The once-proud high street has faced more than its fair share of upheaval as retail’s digital revolution and Brexit change the calculus for brands and retailers in the United Kingdom, but a new challenge could threaten stores in the coming quarters: high business rates.
Ahead of a meeting next month when Her Majesty’s Treasury will set a budget for 2021, Shoe Zone CEO Anthony Smith sounded the alarm on BBC Radio’s “Wake Up to Money” early morning finance broadcast, claiming that the method in which the government assigns property tax rates is in “total turmoil” and could force the closure of one-fifth of the value footwear retailer’s 500-store fleet if left unchanged.
“There is a lot of talk about the regeneration and repurposing of town centers, which we are all up for,” Smith, who has occupied Shoe Zone’s chief post since 1997, told BBC Radio. “But whatever goes into those shops, the rateable value is still simply too high.”
Business rates refer to the amount of taxes levied by the government on a commercial property, paid either by the resident business or by a landlord, if the property is vacant. Retailers have urged the government to evolve these rates, according to the BBC, which reported that business rates have failed to keep in line with rents and economic realities.
“It’s a simple maths question,” said Smith, who told “Wake Up to Money” that despite falling rents, business rates had more than doubled from 26 percent to 54 percent over the past decade. “Every time a lease comes up, we’ll look at the mathematics of it. If we are not making any money out of it…the shop will unfortunately close.”
Smaller businesses and independent retailers receive assistance from a European program, Smith continued, but the scheme’s limitations mean it has “no impact” on the retailer’s bottom line.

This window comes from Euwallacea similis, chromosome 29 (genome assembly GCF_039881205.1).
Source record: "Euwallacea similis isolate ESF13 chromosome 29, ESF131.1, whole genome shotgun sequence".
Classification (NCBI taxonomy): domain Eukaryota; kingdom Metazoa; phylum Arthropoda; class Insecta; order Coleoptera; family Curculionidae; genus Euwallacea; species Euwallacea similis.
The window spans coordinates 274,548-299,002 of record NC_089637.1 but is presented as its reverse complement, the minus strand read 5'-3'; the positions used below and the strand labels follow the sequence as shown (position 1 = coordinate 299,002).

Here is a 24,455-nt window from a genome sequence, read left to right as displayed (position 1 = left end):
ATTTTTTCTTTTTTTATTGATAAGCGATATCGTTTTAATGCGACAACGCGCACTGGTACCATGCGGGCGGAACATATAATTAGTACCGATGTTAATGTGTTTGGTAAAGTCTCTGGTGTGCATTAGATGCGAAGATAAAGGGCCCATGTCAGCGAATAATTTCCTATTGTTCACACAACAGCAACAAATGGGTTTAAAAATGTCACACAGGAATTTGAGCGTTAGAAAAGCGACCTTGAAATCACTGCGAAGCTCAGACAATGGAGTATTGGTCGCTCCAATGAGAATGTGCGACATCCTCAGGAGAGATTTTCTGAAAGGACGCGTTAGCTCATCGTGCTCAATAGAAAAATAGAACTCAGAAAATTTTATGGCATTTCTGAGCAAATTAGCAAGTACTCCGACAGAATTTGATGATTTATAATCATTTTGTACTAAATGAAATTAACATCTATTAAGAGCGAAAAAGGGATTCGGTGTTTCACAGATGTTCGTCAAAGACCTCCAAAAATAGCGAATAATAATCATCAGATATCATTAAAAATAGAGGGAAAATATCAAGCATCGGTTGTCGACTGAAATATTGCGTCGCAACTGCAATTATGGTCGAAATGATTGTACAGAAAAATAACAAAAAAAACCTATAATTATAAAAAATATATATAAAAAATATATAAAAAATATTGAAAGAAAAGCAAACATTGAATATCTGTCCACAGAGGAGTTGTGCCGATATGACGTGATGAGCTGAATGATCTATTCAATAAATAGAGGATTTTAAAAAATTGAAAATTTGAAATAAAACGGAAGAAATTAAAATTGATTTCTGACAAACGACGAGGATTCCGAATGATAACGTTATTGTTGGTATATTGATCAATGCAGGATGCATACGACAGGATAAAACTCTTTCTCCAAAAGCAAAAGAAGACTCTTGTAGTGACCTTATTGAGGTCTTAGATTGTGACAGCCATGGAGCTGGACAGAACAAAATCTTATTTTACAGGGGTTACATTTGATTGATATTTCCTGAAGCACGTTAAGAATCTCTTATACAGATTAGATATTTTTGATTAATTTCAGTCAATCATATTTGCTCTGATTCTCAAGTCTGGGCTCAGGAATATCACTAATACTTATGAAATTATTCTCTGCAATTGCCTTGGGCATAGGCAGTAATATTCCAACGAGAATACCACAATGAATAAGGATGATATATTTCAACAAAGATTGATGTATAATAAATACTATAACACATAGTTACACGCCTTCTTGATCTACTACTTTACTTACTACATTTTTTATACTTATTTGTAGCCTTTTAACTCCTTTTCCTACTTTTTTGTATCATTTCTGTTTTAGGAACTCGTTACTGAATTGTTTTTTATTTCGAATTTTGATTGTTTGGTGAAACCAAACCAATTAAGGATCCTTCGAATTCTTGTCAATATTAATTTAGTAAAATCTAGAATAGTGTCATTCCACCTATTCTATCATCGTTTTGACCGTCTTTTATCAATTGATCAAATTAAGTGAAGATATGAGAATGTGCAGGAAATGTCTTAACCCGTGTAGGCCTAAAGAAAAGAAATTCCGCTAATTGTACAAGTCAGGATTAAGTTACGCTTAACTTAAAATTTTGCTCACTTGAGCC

Still, Shoe Zone is continuing to grow, Smith said, pointing to 20 stores opening “out of town” or away from central high street locations where rents and the rateable property value are lower.
“I do agree that people are transitioning to buy online and that’s sucking up some of the overall growth in the market but that’s [not] the bit that’s hurting town centers,” Smith answered when asked if online sales may also be to blame for the possible closings. “The vast majority of retail sales are still coming from the high street.”
Smith and other high street CEOs may have to wait to learn how the government will handle business rates in the next budget. Although negotiations are set to start on March 11, Chancellor Sajid Javid’s resignation has led to doubt that the meeting will occur on schedule, the BBC said.
Based in Leicester, England, Shoe Zone operates 500 stores across the U.K. and Ireland. The low-priced footwear retailer employs about 4,000, generates about 241 million pounds ($313 million) in annual turnover and sells roughly 20 million pairs of shoes a year.